The Twenty-Four Nineteen

So named for the (roughly) 24" of snow this storm's dropped on us so far, which has been falling (last I checked) at about 19 degrees.

Like most of Massachusetts, today I was both physically unable and legally forbidden to stray very far from home. My solution to this problem was to invent a cocktail.

The restriction I placed on myself - because being limited to ingredients I already had on hand wasn't enough of one - was that each component of the drink had to be specifically connected, somehow, to my experience of this storm.

Last night, on my way home, I stopped into a liquor store to stock up. Item one on my agenda was dark rum, since I'd killed my previous bottle over the weekend, and there's really nothing better than a rich dark rum when it's snowing. (This is also true when it isn't snowing, but it's less obvious then.)

Item two, chiefly because the store happened to have it and to have it very visible, was a bottle of Meletti, an amaro I enjoy very much but had never previously purchased for myself. If not for the storm, I wouldn't have gotten either it or the rum last night; both went into the drink.

In my fridge, there is half a tired lemon, left over from pre-blizzard experiments. I have no other lemons or limes. Until the snow stops and the stores reopen, all the citrus I consume will come from that half lemon. A small portion of it went into the drink.

Finally, a cocktail themed after this specific storm would hardly be complete without a piece of this specific storm, by which I mean snow.

Those little droplets on the sides? That's snow. I opened my window, stuck my hand outside, and allowed Mother Nature to deliver unto the cocktail its final and signature ingredient. It needed a touch of water anyway.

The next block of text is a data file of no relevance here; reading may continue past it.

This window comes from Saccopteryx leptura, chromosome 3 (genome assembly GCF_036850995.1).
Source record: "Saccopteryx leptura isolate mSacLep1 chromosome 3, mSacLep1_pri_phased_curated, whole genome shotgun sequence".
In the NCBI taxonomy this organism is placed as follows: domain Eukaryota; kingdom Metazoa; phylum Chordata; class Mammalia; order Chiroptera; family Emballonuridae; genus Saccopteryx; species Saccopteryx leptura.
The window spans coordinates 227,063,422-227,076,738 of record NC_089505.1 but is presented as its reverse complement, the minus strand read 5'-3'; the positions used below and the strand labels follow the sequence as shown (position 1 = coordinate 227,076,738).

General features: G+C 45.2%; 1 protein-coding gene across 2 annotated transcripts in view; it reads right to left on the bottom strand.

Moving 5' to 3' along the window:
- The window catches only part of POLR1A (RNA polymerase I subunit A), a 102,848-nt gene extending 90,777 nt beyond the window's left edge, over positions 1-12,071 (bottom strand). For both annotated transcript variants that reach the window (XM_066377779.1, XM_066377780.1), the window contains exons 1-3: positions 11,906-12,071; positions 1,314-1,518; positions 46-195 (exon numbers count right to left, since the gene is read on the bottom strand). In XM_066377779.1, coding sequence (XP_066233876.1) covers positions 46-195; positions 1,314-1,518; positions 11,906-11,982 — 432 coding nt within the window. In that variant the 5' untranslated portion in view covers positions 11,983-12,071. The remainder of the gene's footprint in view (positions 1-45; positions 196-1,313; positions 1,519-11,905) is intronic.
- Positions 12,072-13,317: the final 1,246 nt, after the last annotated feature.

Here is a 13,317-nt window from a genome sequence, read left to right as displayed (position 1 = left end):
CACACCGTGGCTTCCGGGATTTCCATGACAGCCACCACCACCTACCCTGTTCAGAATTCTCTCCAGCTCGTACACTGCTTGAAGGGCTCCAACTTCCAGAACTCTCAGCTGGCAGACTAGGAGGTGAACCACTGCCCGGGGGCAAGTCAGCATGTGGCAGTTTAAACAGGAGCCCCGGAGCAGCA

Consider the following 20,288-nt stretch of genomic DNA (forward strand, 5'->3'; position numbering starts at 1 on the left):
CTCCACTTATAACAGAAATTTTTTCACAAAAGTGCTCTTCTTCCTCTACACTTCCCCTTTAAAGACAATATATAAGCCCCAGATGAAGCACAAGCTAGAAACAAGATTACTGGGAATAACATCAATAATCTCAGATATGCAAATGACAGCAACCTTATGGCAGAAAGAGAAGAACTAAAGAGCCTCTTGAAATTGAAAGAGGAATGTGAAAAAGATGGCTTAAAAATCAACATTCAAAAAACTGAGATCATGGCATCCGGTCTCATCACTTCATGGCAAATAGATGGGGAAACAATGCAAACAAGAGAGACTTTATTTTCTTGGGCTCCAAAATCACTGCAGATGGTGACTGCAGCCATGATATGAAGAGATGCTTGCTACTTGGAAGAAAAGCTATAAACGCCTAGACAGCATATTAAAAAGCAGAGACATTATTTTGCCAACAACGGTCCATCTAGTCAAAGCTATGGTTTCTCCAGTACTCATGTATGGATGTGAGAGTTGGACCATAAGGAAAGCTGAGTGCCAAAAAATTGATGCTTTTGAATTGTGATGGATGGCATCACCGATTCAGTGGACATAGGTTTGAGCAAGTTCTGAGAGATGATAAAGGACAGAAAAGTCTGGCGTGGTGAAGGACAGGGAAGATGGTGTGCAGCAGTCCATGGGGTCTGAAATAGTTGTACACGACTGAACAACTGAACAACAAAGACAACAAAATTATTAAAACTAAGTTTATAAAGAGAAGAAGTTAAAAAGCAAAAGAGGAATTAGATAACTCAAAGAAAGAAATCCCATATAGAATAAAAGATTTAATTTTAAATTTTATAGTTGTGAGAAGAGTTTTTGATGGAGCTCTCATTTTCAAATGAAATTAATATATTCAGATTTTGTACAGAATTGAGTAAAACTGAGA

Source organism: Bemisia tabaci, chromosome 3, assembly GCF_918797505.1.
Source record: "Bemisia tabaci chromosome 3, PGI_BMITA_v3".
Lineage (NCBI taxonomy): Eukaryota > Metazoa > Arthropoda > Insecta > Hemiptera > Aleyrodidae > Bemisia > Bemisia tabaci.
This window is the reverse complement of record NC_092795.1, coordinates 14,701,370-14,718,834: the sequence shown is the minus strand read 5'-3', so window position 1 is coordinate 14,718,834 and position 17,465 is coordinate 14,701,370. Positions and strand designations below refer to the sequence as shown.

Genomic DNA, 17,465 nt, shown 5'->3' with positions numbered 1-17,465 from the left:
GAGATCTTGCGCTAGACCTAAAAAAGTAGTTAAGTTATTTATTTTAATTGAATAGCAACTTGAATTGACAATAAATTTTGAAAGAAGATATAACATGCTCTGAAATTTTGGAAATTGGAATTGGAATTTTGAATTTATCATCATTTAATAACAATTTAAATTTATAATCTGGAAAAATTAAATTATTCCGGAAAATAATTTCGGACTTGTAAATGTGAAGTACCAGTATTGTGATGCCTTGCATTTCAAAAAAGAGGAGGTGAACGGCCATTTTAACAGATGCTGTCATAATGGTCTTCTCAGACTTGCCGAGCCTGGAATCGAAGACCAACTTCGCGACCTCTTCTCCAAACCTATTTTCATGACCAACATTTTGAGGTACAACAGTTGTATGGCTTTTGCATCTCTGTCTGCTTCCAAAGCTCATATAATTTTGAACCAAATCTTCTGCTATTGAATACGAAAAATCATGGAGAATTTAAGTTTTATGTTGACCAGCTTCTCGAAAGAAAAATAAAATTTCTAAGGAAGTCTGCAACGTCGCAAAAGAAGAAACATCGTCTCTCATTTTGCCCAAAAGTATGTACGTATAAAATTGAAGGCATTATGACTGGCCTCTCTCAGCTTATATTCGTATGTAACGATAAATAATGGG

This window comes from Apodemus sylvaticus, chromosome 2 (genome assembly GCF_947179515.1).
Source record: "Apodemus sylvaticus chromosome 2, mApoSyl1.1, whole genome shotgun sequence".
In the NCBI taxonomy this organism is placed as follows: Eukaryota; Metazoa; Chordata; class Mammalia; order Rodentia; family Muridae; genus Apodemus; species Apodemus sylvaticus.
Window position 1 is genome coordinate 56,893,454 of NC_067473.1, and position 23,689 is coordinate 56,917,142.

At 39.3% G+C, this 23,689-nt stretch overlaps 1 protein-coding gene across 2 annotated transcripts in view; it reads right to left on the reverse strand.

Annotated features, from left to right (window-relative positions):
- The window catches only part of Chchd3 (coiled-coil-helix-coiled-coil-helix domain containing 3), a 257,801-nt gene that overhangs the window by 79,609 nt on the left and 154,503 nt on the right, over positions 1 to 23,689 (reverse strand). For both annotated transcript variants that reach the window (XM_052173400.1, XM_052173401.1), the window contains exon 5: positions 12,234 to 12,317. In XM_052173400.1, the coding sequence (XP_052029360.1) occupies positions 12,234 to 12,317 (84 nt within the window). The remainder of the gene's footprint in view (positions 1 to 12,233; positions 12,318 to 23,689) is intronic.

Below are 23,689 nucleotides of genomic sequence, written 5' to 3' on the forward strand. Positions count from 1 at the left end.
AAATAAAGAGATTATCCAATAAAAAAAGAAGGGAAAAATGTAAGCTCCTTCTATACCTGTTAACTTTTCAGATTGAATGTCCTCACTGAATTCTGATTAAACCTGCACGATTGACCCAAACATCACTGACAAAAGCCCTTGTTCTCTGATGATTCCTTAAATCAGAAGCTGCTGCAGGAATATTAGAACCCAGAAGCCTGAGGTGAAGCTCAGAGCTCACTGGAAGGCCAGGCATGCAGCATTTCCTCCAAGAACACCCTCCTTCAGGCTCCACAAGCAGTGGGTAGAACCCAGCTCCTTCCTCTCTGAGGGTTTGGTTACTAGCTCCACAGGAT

And thus, as Frankenstein's monster from a lightning bolt, was born the Twenty-Four Nineteen.

1 oz. Rhum Barbancourt
1/4 oz. Amaro Meletti
4 drops lemon juice squeezed out of a tired old half-lemon by hand
1 rough-cut twist from the same tired old half-lemon, used to rim the glass and then dropped in
As much snow as you can capture in the otherwise-finished cocktail by thrusting it out into the elements until it becomes necessary to close the window

If you thought I was kidding, oh, how wrong you were.

If you thought I was kidding, oh, how wrong you were.

Rich, warm, and spicy - that sums it up well. It's nicely brightened by the citrus, and would do well as an aperi- or digestif, although its highest use is without a doubt as a winter warming drink.

Whether the snow actually contributed anything beyond the psychological satisfaction of having collected it by hand, I can't tell. But then, what could it possibly provide that's greater than that?

The things I used my last bottle of dark rum and the first half of that lemon for will be the subjects of future posts; Meletti will get one of its own, too, since I imagine a lot of you have never had it before. In the mean time, stay warm and dry. And don't try harvesting cocktail snow at home.